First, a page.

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Adyar creek: questions remain

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IN FOCUS: The recent court order on the legal dispute about the nature of the Adyar Poonga project has declared the revised plan, which puts the focus on wetland restoration, as the one to be implemented in full. A view of the entry to the Poonga.
IN FOCUS: The recent court order on the legal dispute about the nature of the Adyar Poonga project has declared the revised plan, which puts the focus on wetland restoration, as the one to be implemented in full. A view of the entry to the Poonga.

J. Malarvizhi

Revised plan lays stress on wetland restoration in Adyar Poonga project

CHENNAI: Wetland restoration should be the focus of the Adyar Poonga project, according to the revised plan for the creek that was validated by a recent court order. The order, issued in the legal dispute about the nature of the project, has said that the revised plan for the creek, dated January 1, 2008, should be implemented in full.

A monitoring committee, consisting of representatives of non-governmental organisations and the Adyar Poonga Trust, should be established, according to the order. However, it has left unclear the number of members in the committee which, acting as a vehicle of the High Court, would supervise the implementation of the project. The Poonga Trust is free to ‘nominate such number of members as necessary to the committee, one of whom shall act as the chairperson.’

The order has not specified the powers that would be available to the committee, sources say. This could prove to the advantage of the committee as its role would not be limited to the court-defined powers. This could also lead to the committee having to refer back to court about every dispute that could arise.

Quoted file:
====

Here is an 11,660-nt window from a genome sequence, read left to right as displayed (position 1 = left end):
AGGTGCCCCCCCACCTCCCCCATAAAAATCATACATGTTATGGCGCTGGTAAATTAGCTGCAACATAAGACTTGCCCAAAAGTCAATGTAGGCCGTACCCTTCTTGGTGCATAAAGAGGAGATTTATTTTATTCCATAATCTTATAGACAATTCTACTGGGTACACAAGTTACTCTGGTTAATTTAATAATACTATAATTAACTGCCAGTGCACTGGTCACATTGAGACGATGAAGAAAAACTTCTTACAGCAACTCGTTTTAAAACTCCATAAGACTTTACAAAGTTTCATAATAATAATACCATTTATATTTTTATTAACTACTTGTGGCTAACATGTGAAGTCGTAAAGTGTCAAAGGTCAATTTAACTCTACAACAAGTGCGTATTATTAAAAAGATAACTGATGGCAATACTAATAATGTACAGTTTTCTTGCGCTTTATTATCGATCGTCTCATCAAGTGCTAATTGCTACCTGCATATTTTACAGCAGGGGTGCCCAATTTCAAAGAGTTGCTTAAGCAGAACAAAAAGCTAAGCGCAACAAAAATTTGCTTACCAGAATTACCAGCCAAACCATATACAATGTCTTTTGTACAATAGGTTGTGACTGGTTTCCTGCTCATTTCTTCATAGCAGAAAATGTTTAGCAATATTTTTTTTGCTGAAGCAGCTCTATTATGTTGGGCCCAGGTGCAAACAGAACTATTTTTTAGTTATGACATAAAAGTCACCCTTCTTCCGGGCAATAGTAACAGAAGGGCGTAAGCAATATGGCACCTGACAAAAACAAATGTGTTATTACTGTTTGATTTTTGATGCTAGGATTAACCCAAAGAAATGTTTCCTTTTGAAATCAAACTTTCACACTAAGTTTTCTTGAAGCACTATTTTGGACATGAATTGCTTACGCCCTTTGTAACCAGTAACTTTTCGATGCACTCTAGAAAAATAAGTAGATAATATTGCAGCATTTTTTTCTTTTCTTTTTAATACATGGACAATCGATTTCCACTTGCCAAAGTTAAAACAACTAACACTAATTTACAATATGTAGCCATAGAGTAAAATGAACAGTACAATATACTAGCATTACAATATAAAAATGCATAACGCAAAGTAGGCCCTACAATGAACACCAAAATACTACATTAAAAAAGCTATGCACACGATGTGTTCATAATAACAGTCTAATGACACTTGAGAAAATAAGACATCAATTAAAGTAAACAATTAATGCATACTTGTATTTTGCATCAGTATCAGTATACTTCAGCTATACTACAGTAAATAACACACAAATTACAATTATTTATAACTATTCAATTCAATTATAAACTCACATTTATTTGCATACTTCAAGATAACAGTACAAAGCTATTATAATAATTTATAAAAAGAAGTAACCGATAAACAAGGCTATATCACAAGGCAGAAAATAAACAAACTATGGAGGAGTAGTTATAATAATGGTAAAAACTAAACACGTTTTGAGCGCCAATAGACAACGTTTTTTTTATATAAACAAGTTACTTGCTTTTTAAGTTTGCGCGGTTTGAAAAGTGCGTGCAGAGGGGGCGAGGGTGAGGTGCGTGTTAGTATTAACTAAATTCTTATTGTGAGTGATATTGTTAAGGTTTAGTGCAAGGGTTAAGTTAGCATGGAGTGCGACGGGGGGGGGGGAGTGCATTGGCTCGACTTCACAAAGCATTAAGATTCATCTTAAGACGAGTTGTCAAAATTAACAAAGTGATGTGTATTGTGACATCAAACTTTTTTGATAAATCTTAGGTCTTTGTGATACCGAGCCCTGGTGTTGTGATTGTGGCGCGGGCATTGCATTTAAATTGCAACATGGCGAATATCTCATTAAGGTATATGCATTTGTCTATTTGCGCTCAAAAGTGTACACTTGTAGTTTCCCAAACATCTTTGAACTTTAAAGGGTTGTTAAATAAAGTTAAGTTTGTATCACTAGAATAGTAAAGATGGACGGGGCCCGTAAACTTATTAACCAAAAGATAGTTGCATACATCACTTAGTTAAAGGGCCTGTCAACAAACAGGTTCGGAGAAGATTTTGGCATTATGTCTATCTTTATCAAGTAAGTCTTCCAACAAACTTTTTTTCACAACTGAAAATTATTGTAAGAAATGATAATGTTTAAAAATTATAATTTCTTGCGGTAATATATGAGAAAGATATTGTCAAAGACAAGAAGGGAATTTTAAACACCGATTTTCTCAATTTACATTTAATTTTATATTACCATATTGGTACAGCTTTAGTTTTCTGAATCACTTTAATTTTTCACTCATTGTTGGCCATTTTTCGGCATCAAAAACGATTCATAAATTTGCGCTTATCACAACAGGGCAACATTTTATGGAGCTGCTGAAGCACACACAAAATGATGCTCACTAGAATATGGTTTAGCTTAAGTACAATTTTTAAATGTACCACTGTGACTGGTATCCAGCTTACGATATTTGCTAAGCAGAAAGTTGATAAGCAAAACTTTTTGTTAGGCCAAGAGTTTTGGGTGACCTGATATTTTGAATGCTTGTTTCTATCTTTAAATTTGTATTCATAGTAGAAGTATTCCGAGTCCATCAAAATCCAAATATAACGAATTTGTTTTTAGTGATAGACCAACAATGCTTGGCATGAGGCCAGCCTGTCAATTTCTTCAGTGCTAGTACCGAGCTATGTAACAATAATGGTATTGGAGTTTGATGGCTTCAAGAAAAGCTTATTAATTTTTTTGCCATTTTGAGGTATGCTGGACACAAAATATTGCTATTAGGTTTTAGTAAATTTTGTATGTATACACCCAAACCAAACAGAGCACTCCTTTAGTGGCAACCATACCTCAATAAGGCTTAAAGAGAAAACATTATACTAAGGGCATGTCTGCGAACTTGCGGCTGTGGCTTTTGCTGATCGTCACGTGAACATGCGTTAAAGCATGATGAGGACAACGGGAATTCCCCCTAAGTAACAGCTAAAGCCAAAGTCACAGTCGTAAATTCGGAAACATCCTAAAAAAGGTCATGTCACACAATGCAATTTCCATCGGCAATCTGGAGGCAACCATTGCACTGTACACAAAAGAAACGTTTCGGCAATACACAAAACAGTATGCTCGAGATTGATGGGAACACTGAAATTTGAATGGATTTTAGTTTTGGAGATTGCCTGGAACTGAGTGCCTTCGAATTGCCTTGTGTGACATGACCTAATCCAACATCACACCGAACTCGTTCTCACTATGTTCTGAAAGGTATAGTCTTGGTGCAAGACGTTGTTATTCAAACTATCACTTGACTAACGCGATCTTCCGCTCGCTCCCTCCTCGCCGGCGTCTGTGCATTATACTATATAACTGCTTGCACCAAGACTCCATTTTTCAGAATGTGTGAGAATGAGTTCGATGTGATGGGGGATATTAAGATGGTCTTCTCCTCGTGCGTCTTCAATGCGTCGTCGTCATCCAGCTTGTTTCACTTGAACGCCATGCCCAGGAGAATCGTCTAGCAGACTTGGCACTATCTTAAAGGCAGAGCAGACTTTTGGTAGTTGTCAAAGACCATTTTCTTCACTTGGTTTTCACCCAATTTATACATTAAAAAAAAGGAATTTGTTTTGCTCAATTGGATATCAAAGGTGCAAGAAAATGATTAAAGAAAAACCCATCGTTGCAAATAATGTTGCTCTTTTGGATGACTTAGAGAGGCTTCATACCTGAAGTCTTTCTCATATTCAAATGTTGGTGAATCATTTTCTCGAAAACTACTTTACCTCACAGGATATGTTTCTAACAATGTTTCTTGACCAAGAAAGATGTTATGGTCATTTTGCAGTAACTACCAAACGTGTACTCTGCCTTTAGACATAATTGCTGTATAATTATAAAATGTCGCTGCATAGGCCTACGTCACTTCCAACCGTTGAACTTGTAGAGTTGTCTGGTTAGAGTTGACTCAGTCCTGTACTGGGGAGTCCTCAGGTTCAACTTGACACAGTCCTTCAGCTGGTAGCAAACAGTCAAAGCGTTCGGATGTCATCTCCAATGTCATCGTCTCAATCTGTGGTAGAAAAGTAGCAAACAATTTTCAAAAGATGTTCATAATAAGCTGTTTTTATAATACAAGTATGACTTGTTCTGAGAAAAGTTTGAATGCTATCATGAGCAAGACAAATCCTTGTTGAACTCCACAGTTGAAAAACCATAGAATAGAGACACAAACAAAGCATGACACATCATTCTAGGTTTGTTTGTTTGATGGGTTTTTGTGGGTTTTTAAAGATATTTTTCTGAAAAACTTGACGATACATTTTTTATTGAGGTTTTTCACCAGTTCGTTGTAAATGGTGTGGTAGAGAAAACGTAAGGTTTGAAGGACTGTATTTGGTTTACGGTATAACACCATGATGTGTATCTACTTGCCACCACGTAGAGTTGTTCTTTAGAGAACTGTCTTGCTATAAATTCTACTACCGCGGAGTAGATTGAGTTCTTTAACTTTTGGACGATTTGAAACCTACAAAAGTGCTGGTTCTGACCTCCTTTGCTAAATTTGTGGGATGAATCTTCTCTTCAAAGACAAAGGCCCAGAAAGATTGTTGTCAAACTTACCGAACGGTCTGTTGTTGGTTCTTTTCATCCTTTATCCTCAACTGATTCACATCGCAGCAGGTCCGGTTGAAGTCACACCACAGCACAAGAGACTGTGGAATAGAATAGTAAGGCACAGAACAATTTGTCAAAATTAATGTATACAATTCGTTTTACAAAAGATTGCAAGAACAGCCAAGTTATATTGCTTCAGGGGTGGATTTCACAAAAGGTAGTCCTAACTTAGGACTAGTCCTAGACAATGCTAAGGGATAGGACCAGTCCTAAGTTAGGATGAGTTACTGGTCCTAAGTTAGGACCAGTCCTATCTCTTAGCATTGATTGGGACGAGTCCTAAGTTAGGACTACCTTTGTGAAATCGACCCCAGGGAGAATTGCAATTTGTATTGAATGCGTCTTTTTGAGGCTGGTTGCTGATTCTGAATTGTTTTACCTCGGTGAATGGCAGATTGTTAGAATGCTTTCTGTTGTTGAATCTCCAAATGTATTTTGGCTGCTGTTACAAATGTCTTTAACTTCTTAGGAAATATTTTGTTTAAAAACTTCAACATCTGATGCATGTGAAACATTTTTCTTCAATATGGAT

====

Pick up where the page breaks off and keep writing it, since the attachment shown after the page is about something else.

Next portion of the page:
The court order has asked the committee to arrive at decisions by consensus. This would require all members to attend every meeting — the court has suggested bi-annual meetings or more, if required.

The committee would become one more agency involved in the implementation of the project after the Adyar Poonga Trust nominates its members. The Tamil Nadu Urban Development Fund (TNUDF) had set up the trust to implement the project that invited consultants to draw up plans.

The Auroville-based Pitchandikulam Forest Consultants were among the agencies involved in drawing up plans that were disputed on several grounds, including the previously-reported conflict about whether the eco-park restoration plan should be restricted to one portion of the creek or include the entire area. The Trust would now call for tenders again to invite contractors to implement the project.

According to the conditions set forth by the plan, the structures to be set up in the park area should be temporary and reversible, NGO representatives said.

The Adyar Poonga Trust had earlier suggested that parts of the revised plan be implemented rather than in full. The initial proposal had assigned one portion of the creek for the representation of the Coromandel coastal eco-system, while the remainder was to be restored as a creek.

The plan has proposed that the two systems be maintained as a temporary measure, with five years set as the timeline for reconnecting both portions by systematically reducing the pollutants entering the area.

This would require co-ordination with other local bodies and government agencies — another issue that has not been spelt out in full and could hold up the project in the later stages.

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